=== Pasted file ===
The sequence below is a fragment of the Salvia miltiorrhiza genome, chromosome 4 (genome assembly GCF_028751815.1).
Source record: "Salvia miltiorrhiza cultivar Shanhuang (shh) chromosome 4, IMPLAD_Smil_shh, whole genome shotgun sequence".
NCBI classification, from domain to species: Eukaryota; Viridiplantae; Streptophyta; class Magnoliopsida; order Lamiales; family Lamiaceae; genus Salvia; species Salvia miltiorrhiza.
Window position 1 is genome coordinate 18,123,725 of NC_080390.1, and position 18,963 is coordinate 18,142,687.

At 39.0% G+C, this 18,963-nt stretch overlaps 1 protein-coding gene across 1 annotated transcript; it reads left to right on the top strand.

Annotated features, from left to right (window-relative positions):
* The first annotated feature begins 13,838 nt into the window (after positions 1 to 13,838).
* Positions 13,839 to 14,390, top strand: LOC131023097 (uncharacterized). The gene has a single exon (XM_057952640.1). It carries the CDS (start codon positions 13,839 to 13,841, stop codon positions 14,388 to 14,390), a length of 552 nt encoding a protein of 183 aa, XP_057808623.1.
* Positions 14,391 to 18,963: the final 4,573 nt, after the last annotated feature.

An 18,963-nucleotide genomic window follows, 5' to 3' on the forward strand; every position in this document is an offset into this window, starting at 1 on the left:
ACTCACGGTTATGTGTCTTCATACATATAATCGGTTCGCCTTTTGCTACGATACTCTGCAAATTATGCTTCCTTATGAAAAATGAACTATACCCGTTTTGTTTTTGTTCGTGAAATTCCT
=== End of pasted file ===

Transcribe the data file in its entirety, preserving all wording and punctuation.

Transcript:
The sequence below is a fragment of the Salvia miltiorrhiza genome, chromosome 4 (genome assembly GCF_028751815.1).
Source record: "Salvia miltiorrhiza cultivar Shanhuang (shh) chromosome 4, IMPLAD_Smil_shh, whole genome shotgun sequence".
NCBI classification, from domain to species: Eukaryota; Viridiplantae; Streptophyta; class Magnoliopsida; order Lamiales; family Lamiaceae; genus Salvia; species Salvia miltiorrhiza.
Window position 1 is genome coordinate 18,123,725 of NC_080390.1, and position 18,963 is coordinate 18,142,687.

At 39.0% G+C, this 18,963-nt stretch overlaps 1 protein-coding gene across 1 annotated transcript; it reads left to right on the top strand.

Annotated features, from left to right (window-relative positions):
* The first annotated feature begins 13,838 nt into the window (after positions 1 to 13,838).
* Positions 13,839 to 14,390, top strand: LOC131023097 (uncharacterized). The gene has a single exon (XM_057952640.1). It carries the CDS (start codon positions 13,839 to 13,841, stop codon positions 14,388 to 14,390), a length of 552 nt encoding a protein of 183 aa, XP_057808623.1.
* Positions 14,391 to 18,963: the final 4,573 nt, after the last annotated feature.

An 18,963-nucleotide genomic window follows, 5' to 3' on the forward strand; every position in this document is an offset into this window, starting at 1 on the left:
ACTCACGGTTATGTGTCTTCATACATATAATCGGTTCGCCTTTTGCTACGATACTCTGCAAATTATGCTTCCTTATGAAAAATGAACTATACCCGTTTTGTTTTTGTTCGTGAAATTCCT